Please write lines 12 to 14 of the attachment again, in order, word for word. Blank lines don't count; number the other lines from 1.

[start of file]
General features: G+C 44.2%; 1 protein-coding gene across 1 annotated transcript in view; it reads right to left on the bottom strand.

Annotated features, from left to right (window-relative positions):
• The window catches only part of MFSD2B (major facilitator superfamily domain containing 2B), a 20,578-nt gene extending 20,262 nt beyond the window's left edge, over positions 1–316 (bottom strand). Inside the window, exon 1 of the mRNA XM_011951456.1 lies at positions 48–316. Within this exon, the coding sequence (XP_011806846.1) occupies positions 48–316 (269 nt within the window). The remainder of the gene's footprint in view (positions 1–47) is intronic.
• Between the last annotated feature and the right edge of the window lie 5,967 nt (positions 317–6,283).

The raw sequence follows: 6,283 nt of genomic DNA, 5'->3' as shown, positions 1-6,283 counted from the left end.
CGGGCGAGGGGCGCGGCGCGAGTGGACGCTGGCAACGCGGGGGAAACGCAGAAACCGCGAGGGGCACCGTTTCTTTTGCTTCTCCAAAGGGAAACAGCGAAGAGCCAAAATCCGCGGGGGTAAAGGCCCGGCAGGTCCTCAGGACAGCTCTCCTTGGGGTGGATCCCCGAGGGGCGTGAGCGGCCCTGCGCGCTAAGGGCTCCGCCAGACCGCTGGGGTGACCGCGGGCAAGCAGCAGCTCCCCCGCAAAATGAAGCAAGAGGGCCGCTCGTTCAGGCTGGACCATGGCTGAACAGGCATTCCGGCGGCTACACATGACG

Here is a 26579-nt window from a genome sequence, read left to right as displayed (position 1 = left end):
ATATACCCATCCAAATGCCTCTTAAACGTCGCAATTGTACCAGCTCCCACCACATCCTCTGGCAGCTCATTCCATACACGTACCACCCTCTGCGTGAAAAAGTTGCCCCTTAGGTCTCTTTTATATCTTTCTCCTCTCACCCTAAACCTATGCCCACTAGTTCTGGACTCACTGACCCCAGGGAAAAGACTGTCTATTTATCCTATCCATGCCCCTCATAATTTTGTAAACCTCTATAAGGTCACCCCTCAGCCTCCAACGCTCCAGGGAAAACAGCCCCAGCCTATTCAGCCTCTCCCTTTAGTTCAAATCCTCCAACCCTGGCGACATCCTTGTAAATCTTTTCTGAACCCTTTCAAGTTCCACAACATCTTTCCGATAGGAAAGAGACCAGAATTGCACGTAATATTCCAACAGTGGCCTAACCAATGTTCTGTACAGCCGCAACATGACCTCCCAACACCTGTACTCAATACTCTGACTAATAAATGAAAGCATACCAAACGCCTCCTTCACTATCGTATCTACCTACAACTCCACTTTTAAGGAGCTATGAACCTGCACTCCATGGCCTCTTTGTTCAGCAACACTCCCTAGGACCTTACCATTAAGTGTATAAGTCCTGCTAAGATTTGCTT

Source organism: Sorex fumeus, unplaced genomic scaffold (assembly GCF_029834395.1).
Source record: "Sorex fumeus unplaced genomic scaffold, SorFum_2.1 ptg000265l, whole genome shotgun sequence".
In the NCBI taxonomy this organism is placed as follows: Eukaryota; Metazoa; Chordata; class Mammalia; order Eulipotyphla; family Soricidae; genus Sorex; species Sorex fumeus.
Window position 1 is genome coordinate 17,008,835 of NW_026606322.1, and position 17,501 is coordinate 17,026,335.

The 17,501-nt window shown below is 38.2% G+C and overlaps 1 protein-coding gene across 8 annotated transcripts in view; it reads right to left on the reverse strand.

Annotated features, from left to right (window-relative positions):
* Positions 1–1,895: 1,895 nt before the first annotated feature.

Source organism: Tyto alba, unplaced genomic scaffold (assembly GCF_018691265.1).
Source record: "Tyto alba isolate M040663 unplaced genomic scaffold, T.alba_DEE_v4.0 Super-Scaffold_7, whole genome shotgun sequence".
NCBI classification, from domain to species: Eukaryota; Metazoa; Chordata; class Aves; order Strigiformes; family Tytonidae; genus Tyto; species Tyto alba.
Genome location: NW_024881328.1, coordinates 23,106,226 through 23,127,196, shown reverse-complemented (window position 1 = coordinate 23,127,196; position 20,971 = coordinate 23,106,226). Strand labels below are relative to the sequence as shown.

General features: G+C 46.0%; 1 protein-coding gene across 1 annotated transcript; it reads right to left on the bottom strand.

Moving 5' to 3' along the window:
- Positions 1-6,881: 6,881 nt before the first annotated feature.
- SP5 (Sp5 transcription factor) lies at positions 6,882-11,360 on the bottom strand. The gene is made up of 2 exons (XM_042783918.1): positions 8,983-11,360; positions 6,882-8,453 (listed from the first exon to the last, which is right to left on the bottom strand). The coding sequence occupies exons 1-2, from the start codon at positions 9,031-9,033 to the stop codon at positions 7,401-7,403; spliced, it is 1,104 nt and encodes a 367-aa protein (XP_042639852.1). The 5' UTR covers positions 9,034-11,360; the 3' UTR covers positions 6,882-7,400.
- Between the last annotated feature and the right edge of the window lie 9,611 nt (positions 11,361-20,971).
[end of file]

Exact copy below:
Window position 1 is genome coordinate 17,008,835 of NW_026606322.1, and position 17,501 is coordinate 17,026,335.

The 17,501-nt window shown below is 38.2% G+C and overlaps 1 protein-coding gene across 8 annotated transcripts in view; it reads right to left on the reverse strand.

Annotated features, from left to right (window-relative positions):